11 September 2009

A Two Game Lead

If I had been told on opening day that the Dodgers would be in first place, two games ahead of the second place team, I would have answered with a rant about how much I hated the "if I had been told" hypothetical. The journey matters. The things I've experienced between now and then make a difference. I've always figured the point of that hypothetical was to say the opposite, that the journey doesn't matter, that only the destination matters.

Maybe there is another way of looking at the "if I had been told" hypothetical. Maybe it's a reminder of how much our goals have changed between now and then, and maybe how much has already been accomplished. Back then a two game lead was a worthy goal. Now it feels narrow and almost a failure, because of the heights previously reached. But it is still an accomplishment. It is still a good position to be in. From two games up a team can easily launch itself into the postseason.

And of course the lead for the purposes of making the postseason is not 2, it's 6.5. I say this even knowing how disappointed I will be if the Dodgers don't finish in first place in the NL West, even if they make it as the wild card. The wild card is okay if you surge into it, but not if you tumble down into it. Except that none of this is true once the playoff series begin. All that matters then in winning the series. And all the really matters now is getting to that series. All that matters is the 6.5 game lead.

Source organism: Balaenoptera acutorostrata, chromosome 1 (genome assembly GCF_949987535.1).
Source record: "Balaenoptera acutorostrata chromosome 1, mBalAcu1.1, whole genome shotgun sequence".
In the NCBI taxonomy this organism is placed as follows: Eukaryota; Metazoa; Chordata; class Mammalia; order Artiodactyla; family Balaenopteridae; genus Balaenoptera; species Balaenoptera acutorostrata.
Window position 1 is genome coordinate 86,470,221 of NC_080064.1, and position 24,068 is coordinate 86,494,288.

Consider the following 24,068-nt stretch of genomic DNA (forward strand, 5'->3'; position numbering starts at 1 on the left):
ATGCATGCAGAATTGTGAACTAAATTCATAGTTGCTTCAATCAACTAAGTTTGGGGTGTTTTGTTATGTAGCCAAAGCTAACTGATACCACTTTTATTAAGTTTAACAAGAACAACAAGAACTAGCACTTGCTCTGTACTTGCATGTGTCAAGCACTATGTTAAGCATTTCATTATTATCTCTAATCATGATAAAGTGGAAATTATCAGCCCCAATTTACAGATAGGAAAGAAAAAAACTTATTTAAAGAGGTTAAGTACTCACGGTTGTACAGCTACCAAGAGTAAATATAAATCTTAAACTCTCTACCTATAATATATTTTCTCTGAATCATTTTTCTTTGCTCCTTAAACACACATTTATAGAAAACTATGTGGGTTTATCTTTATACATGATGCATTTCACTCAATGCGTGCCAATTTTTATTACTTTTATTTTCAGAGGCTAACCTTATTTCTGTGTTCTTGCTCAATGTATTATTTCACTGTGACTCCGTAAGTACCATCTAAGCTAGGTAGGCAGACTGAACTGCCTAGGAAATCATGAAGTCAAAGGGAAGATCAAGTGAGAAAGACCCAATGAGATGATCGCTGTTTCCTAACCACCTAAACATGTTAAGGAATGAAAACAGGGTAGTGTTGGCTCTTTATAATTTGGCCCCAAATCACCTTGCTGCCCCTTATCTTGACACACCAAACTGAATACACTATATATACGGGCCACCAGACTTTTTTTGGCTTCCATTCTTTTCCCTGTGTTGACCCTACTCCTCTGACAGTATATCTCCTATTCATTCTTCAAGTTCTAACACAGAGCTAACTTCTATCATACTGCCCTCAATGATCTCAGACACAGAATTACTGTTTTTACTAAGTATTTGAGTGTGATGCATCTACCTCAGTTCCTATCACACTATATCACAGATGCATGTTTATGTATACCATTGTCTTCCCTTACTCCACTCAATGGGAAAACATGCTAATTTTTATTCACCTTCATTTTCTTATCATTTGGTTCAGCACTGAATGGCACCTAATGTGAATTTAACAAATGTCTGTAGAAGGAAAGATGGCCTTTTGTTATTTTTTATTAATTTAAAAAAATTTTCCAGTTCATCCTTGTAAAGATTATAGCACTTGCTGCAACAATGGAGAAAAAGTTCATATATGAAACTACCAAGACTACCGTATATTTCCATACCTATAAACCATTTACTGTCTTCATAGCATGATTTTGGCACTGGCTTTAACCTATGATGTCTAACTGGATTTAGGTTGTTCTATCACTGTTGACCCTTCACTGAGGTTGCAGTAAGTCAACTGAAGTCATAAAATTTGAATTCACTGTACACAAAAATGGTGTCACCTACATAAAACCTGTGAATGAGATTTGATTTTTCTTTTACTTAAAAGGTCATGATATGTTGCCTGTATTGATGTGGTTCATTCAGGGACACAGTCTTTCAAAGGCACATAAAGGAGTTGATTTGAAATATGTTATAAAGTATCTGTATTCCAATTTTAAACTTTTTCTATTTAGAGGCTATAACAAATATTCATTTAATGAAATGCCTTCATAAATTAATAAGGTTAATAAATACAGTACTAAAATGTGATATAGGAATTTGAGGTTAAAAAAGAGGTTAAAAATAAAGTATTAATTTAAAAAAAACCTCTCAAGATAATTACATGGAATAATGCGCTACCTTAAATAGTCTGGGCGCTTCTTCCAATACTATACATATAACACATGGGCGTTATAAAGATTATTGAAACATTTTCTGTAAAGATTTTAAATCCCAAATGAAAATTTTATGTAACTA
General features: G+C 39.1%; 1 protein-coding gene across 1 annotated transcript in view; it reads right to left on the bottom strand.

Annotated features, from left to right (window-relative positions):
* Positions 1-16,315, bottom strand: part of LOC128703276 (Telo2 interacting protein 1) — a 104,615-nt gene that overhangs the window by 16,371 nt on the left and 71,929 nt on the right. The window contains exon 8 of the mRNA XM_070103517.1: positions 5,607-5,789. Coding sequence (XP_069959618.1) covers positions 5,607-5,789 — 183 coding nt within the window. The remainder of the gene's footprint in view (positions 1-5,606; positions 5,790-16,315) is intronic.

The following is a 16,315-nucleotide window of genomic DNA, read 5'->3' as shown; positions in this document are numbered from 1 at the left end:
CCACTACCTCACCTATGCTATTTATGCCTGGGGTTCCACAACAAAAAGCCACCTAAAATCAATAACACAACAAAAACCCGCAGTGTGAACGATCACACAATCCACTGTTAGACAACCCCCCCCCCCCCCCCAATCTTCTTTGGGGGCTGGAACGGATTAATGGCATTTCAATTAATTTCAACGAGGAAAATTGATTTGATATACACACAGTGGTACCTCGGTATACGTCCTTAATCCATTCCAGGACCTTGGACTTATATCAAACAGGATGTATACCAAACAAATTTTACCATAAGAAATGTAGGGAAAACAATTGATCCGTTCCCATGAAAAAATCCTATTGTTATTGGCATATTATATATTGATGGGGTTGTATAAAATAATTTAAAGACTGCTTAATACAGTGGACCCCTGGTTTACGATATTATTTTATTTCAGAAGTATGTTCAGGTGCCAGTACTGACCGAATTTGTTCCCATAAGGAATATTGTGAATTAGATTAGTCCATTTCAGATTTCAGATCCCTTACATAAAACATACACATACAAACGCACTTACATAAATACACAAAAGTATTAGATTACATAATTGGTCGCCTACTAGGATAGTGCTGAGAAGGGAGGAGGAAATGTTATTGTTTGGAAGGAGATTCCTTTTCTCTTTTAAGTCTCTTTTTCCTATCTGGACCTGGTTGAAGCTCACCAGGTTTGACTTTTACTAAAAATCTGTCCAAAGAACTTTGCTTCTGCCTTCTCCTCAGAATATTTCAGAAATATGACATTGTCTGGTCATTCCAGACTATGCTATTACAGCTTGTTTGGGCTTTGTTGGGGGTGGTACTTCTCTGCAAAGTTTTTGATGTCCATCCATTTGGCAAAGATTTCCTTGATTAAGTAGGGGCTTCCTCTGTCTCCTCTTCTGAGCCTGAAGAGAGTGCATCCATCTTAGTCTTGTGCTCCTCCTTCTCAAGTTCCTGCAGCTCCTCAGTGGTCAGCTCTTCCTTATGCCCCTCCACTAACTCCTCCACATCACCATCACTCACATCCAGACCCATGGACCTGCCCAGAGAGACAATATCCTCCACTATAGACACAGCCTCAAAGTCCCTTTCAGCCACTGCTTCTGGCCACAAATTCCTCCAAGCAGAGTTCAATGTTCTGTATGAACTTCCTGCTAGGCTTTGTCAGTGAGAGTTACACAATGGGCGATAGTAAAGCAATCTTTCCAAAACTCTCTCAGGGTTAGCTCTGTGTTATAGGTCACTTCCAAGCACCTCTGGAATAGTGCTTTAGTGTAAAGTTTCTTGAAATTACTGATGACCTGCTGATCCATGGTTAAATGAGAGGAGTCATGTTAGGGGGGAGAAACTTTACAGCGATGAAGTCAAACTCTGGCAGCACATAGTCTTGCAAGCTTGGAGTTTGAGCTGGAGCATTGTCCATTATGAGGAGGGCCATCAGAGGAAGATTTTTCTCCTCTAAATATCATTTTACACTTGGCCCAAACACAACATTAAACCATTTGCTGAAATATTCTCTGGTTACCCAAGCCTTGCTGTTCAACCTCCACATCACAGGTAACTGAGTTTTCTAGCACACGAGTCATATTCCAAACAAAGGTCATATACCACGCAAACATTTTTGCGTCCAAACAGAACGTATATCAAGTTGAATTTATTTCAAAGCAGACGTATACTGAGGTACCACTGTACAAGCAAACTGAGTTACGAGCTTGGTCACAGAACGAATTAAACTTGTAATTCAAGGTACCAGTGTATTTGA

But the two game lead is still the one I care about more.

Game 141 Unfair Loss Shares ( Dodgers )

Troncoso -- 2
Belliard -- 1

It was a tale of ground outs with these two. All Belliard did all night was ground out. ( At least Martin, who was the other hitless Dodger starter, lined out once. ) And Troncoso's job was to get the ground out, and he did, a nice comebacker from the first batter he faced, only, well, you probably remember what happened next, since it was only two days ago, and if you don't remember it maybe that's for the best. Let's just say Troncoso picked up his first unfair loss share on the play.

In the aftermath, with a runner on third and one out, Torre elected to walk the next two batters. He might have walked only Drew, and gone for the double play with Upton, but Upton is so fast that it might be hard to get one, unless he hit a really hard ground ball. But Upton had grounded into 10 double plays, so it wasn't impossible. But Torre didn't believe, so he walked Upton to load the bases and pitched to strikeout prone Reynolds instead. I would have done the same, even though it's probably the wrong call if you look at the likely outcomes. It was when Troncoso walked Reynolds and forced in the winning run that he picked up his second unfair loss share.

Game 141 Unfair Win Shares ( Snakes )

Haren -- 1
Gutierrez -- 1
Reynolds -- 1

What, no Montero? He was squeezed out by Reynolds' clutch walk and Gutierrez's excellent relief in the eighth inning.

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